Nowadays, with practically everything being handled electronically, mutual funds are as easy to transfer to charitable organizations as are appreciated stocks. If a mutual fund is donated as an outright gift to a charitable organization, technically, the donor’s cost basis transfers to the charity along with the shares, just as it would with a gift of stock, but non-profit organizations pay no tax on realized gains. If the donor cannot produce the historical tax accounting information, the charity can simply declare that the cost basis was zero, and there is no need to delve any further into the matter. When an appreciated mutual fund or stock is used to fund a charitable gift annuity, however, the amount of capital gains becomes important.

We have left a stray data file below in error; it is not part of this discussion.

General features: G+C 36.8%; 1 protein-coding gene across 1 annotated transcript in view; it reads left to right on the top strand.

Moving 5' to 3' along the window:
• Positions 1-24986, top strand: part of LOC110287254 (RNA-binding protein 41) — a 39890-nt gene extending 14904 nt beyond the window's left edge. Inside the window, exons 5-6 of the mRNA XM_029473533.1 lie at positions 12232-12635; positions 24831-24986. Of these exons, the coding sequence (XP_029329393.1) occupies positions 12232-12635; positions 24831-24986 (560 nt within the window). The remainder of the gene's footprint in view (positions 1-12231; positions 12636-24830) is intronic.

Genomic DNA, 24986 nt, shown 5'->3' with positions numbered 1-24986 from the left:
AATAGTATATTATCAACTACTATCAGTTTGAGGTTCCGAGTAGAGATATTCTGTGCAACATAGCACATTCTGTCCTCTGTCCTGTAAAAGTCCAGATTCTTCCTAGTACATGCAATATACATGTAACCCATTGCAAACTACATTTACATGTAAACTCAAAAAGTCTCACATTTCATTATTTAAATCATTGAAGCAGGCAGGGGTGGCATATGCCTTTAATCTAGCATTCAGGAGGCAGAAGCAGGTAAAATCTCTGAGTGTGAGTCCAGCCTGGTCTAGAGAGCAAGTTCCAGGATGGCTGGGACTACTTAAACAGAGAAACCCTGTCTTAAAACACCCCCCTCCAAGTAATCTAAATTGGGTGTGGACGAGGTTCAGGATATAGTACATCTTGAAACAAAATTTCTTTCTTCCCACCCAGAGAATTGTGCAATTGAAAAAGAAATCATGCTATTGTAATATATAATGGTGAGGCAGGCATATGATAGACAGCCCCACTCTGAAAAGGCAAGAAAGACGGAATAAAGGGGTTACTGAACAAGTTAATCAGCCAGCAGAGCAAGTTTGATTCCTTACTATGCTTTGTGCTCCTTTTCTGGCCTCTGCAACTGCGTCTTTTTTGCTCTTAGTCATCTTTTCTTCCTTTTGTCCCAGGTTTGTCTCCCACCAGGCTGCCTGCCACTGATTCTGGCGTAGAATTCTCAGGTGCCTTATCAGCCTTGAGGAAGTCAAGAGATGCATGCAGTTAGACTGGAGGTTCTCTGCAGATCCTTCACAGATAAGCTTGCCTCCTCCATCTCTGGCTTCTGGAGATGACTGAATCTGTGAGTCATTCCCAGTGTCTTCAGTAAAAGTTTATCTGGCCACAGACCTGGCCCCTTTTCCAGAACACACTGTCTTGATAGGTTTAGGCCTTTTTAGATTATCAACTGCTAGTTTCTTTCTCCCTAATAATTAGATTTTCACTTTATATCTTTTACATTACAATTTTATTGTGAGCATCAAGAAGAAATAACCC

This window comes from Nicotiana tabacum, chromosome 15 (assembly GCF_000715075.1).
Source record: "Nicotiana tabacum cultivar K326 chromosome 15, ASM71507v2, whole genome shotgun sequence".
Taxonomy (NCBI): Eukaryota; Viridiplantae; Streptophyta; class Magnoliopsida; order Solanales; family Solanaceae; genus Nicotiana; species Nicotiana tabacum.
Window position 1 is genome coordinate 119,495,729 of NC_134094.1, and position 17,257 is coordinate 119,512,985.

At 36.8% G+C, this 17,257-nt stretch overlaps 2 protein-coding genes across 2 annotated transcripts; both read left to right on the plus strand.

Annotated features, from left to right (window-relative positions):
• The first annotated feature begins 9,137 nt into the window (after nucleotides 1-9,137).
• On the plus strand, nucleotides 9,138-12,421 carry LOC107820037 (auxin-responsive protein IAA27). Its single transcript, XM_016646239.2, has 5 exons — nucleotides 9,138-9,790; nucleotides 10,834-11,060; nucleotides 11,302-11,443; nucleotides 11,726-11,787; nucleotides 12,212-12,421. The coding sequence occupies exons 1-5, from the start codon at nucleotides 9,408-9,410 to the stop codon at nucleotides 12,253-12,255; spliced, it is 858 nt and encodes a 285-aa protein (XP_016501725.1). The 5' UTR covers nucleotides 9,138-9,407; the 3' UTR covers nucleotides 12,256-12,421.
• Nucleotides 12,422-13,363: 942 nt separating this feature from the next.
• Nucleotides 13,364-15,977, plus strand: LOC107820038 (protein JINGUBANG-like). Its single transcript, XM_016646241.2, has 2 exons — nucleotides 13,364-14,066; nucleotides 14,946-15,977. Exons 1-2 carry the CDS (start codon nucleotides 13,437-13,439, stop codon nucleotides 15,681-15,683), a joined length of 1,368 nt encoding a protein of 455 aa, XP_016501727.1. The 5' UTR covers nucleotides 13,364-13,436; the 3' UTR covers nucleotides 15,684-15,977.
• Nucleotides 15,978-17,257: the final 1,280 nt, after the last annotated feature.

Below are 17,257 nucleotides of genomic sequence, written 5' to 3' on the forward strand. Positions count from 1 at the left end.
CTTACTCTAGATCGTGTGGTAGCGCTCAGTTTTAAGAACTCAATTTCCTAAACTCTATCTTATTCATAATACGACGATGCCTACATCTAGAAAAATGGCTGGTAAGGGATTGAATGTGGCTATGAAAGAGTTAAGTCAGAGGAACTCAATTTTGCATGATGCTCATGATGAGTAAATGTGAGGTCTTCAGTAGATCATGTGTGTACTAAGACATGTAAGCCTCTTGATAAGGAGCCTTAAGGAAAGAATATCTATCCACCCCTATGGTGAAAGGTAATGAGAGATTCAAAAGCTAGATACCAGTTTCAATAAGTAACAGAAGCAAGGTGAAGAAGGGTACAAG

Complexity in Tax Accounting

With a gift annuity arrangement, the long-term capital gains will be reduced, following IRS rules, into what are known as the “reportable capital gains.” The reportable capital gains are only a portion of the total capital gains that would otherwise be realized in an ordinary sales transaction; further, in most cases those reportable gains may be spread ratably over the donor’s life expectancy. But the potential issues with using mutual funds to fund a charitable gift annuity stem from the ever-popular automatic dividend reinvestment process and the resulting complexity of tax accounting. In this regard, the difference between using stocks and mutual funds can be quite dramatic.